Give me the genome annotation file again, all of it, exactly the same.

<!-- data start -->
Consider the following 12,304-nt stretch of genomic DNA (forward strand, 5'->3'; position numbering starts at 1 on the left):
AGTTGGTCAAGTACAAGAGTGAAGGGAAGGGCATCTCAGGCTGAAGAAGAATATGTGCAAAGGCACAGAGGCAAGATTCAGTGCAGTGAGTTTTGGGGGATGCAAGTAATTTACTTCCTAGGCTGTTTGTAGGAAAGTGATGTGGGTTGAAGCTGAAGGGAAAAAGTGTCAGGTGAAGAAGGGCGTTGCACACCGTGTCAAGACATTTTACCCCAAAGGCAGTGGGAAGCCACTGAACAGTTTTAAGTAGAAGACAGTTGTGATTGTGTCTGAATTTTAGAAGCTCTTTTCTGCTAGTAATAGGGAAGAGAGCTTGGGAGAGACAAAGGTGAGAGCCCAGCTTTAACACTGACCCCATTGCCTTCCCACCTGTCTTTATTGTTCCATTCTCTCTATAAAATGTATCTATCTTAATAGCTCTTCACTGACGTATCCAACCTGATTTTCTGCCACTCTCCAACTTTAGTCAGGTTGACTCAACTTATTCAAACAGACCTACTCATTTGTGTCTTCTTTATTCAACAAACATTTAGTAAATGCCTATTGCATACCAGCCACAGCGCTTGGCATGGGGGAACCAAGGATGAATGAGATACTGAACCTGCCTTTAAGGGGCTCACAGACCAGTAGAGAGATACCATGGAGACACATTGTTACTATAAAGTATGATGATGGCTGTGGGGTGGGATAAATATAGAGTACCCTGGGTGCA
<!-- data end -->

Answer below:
Consider the following 12,304-nt stretch of genomic DNA (forward strand, 5'->3'; position numbering starts at 1 on the left):
AGTTGGTCAAGTACAAGAGTGAAGGGAAGGGCATCTCAGGCTGAAGAAGAATATGTGCAAAGGCACAGAGGCAAGATTCAGTGCAGTGAGTTTTGGGGGATGCAAGTAATTTACTTCCTAGGCTGTTTGTAGGAAAGTGATGTGGGTTGAAGCTGAAGGGAAAAAGTGTCAGGTGAAGAAGGGCGTTGCACACCGTGTCAAGACATTTTACCCCAAAGGCAGTGGGAAGCCACTGAACAGTTTTAAGTAGAAGACAGTTGTGATTGTGTCTGAATTTTAGAAGCTCTTTTCTGCTAGTAATAGGGAAGAGAGCTTGGGAGAGACAAAGGTGAGAGCCCAGCTTTAACACTGACCCCATTGCCTTCCCACCTGTCTTTATTGTTCCATTCTCTCTATAAAATGTATCTATCTTAATAGCTCTTCACTGACGTATCCAACCTGATTTTCTGCCACTCTCCAACTTTAGTCAGGTTGACTCAACTTATTCAAACAGACCTACTCATTTGTGTCTTCTTTATTCAACAAACATTTAGTAAATGCCTATTGCATACCAGCCACAGCGCTTGGCATGGGGGAACCAAGGATGAATGAGATACTGAACCTGCCTTTAAGGGGCTCACAGACCAGTAGAGAGATACCATGGAGACACATTGTTACTATAAAGTATGATGATGGCTGTGGGGTGGGATAAATATAGAGTACCCTGGGTGCA